The mood almost everywhere is changing: people demand integrity and cleanness in governance; they reject the ever-yawning gap between their legitimate expectations and what government delivers; they reject the corruption, inefficiency and arrogance of those at the helm. They reject the exclusion imposed on them by greedy and rapacious power elite. They demand to be treated with dignity, fairness and justice. They want to play a part in their destiny. Where, they ask loudly and clearly, are our wealth? The National Assembly should note the wide discrepancy between the needs of the people and what government delivers as well as the misery of the electorate and the opulence of the elected. Nigerians want electricity, jobs, decent livelihood, peace, security, infrastructure; they want just to get out of poverty, to have their common wealth protected and judiciously utilized, to have the good life, which is their right and which is the obligation of government to provide. The National Assembly offers them instead a single six year term for the president!
In the protection and preservation of the life of the Nigerian Citizen, the general impression is that the National Assembly appears helpless in the face of the Armed Forces, who frequently act with cruelty and impunity against the Citizen and can’t be called to order. Karl W. Eikenberry, a retired Army lieutenant general, the United States commander in Afghanistan and David M. Kennedy, an emeritus professor of history, have suggested in The New York Times [27/5/13] that an army not meticulously and vigilantly supervised by a democratic power poses a grave danger to a nation. Citizens, they emphasize, cannot be mere spectators in the way their armed forces conduct themselves. A wise and prudent people will always have a watchful and a jealous eye over their military power.
If indeed you can’t control the Armed Forces forget about democracy. Emboldened by the feebleness of the democratic institutions the army has been venturing outside of its mandate. Recently it claimed to have discovered a link between the Lebanese resistance movement, Hizbullah and Al Qaida — organizations, it says, that America and Israel have declared as terrorists, and that it would show all Nigerians the proof. The proof so far is not forthcoming, only an embarrassing silence. It is the political power, not the military that should decide the political status of organizations and states. We can, however, sense a gradual, surreptitious and dangerous subordination of our army to Israeli strategic national interests and a steady erosion of Nigeria’s political and military independence.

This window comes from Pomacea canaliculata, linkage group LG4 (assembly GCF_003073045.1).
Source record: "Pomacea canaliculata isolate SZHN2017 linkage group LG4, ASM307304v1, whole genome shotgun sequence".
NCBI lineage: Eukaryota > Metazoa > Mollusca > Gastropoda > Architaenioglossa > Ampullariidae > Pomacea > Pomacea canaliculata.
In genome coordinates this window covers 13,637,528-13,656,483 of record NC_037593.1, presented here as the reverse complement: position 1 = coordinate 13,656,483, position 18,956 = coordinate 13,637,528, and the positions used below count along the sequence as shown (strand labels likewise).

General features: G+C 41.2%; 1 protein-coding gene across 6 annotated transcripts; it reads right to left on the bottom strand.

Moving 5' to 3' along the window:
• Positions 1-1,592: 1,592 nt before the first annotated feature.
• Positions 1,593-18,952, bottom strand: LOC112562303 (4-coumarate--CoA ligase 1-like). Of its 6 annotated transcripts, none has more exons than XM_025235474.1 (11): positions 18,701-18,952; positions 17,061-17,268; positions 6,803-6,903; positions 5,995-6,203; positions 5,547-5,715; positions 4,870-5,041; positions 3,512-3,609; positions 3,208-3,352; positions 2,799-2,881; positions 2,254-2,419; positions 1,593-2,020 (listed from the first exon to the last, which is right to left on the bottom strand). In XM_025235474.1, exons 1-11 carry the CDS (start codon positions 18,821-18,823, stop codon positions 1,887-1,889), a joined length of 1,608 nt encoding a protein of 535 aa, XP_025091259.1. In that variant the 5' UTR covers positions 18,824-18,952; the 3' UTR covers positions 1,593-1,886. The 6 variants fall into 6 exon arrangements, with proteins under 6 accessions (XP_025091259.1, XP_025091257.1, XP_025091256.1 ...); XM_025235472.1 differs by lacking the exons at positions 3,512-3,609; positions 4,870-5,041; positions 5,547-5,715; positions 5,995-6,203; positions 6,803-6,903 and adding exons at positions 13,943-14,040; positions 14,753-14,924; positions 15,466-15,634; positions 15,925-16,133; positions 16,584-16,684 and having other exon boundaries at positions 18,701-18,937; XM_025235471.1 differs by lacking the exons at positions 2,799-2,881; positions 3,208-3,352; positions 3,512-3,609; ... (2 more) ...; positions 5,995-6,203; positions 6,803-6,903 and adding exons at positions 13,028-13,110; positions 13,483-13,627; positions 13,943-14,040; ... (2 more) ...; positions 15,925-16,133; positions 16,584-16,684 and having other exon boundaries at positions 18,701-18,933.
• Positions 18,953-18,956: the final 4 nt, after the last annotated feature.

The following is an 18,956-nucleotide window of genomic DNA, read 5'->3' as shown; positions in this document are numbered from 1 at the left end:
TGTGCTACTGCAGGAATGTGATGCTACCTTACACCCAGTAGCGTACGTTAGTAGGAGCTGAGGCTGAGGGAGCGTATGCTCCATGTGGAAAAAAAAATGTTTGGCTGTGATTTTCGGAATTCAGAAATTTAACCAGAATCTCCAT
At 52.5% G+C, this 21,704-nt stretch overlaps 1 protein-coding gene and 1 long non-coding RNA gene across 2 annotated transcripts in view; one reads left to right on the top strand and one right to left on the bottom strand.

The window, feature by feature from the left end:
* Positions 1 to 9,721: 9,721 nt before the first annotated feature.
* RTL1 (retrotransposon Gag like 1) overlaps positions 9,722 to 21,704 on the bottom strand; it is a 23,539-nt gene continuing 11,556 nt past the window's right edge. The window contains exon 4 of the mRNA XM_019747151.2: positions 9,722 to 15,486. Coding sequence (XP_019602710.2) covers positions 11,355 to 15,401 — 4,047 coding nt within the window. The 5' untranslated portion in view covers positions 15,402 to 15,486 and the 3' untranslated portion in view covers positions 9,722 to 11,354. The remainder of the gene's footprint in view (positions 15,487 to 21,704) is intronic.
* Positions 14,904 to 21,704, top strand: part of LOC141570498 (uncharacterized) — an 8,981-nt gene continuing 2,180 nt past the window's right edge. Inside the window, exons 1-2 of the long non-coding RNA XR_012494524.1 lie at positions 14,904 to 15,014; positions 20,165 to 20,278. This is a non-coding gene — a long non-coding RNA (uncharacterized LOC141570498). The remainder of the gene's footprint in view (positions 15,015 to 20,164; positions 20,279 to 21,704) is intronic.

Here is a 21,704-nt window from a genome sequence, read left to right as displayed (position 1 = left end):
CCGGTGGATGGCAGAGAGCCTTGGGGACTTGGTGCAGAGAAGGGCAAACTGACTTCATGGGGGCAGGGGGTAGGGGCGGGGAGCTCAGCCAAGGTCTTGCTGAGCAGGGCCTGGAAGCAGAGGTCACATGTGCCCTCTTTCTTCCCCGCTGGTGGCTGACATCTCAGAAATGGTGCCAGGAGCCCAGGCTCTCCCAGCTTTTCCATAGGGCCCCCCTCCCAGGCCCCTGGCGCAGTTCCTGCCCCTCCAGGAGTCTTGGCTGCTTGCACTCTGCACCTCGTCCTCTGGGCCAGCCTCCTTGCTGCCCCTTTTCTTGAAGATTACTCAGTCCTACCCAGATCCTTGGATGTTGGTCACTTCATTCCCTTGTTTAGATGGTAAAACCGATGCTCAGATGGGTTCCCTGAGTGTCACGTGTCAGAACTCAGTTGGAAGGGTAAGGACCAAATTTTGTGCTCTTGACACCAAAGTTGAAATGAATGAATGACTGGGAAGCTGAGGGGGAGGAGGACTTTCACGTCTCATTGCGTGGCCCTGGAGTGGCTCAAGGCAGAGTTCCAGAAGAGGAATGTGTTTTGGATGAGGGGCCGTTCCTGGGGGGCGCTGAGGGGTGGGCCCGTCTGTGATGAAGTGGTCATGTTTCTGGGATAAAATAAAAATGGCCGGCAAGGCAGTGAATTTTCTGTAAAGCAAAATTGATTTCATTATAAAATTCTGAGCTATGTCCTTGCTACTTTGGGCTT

If America and Israel declare an organization terrorist, so what? America, Israel and Great Britain declared the African National Congress as a terrorist organization and Nelson Mandela, the global symbol of freedom, as a terrorist. ‘The ANC is a typical terrorist organization,’ Margret Thatcher, as British Prime Minister, said in 1987. ‘Anyone who thinks it is going to run the government in South Africa is living in cloud-cuckoo land.’ Terry Dicks, a British Parliamentarian, went as far as to call Mandela a ‘Black Terrorist’ who should be shot. Nelson Mandela liberated his country from bondage, went on to be President of South Africa, won the Nobel Prize, yet he was in America’s terror list until 2008. Mandela’s illustrious life is summed up by Anthony Bevins and Michael Streeter of The Independent: ‘From terrorist to tea with the Queen’, in reference to Mandela’s triumphant visit to Britain where he was accorded the rare honor of addressing both Houses of Parliament in Westminster Hall, when ministers, MPs and peers gathered to pay homage to a world statesman.
‘In Palestine, in Algeria, Cyprus, Yemen, Kenya, Vietnam, Iraq – after the peaceful struggle for independence in India, too – it was the same old story. Enemies who were to be liquidated, expunged, tortured, imprisoned – men and women whose very existence enraged their colonial or imperial rulers – would turn up at London or Evian or Zurich, in Paris or Washington and soon in Doha, to chat amiably with their antagonists,’ Robert Fisk writes with specific reference to the ongoing peace talk between America and Taliban [The Independent [23/6/13]. ‘Men of violence would suddenly become delegates. And lo, the ‘terrorists’ of the IRA, the FLN, EOKA, the Mao Mao, the NLF of Yemen, the Viet Cong and the Dawa party – and now the Taliban – all transmogrified into responsible chaps who would one day drink tea with their former masters and sometimes – Makarios and Kenyatta come to mind – with the Queen as well. After shaming themselves with torture, after negating the very values they claimed to represent – and claiming a hollow military ‘victory’ into the bargain – the superpowers stalked miserably off the stage.’